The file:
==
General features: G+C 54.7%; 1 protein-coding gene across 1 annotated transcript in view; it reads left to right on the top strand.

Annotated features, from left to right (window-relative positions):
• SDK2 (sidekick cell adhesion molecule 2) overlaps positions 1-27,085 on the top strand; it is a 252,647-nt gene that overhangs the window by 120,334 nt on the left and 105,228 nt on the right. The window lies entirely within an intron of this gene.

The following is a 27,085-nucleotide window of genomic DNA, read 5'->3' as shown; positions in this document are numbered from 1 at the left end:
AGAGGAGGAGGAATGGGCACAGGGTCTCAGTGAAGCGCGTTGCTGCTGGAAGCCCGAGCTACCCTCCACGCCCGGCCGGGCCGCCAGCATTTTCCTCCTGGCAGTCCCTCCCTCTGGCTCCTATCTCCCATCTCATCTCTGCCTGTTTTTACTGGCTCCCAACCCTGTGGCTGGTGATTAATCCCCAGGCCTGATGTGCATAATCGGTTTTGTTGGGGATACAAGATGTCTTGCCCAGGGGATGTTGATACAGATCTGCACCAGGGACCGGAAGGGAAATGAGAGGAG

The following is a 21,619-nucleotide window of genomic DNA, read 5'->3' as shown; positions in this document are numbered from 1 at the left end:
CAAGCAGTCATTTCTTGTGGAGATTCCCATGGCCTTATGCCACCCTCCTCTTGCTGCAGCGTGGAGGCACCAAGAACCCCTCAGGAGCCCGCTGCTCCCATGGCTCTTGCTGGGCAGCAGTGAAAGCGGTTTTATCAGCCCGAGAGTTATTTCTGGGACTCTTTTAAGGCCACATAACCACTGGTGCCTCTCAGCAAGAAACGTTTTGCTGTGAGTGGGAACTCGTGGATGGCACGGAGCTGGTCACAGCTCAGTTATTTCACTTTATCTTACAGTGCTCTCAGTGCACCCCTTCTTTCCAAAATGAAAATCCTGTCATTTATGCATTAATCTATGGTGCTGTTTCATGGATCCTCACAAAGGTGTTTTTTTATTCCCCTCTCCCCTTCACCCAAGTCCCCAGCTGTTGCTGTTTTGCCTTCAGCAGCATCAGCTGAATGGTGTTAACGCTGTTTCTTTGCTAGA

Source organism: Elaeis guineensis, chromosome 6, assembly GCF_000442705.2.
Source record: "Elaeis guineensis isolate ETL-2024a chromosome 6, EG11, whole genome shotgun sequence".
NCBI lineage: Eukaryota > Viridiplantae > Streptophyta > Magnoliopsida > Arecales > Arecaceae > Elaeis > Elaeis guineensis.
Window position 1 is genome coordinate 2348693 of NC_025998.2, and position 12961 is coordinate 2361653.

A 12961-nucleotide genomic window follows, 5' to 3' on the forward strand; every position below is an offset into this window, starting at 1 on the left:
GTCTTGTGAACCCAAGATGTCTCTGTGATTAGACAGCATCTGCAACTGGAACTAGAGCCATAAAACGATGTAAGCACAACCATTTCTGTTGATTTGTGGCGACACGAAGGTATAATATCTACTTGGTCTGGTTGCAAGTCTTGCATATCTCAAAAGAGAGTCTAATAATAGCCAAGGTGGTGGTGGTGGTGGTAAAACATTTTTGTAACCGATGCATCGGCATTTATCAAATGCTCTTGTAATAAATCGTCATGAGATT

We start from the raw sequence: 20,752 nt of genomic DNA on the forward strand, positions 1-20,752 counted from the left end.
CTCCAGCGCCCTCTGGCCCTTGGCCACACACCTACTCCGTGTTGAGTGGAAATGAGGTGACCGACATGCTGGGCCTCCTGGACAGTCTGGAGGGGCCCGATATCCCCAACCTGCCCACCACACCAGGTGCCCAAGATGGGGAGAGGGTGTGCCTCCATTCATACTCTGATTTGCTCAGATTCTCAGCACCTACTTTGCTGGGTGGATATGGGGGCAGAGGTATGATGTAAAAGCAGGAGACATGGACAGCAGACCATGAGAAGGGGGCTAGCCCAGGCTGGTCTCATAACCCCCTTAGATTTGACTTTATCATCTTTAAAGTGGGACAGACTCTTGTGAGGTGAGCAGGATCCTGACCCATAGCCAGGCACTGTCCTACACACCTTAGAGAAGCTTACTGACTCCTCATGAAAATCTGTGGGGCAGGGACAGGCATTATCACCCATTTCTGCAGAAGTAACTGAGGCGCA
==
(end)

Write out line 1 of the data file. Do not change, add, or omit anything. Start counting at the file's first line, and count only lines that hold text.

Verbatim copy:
General features: G+C 54.7%; 1 protein-coding gene across 1 annotated transcript in view; it reads left to right on the top strand.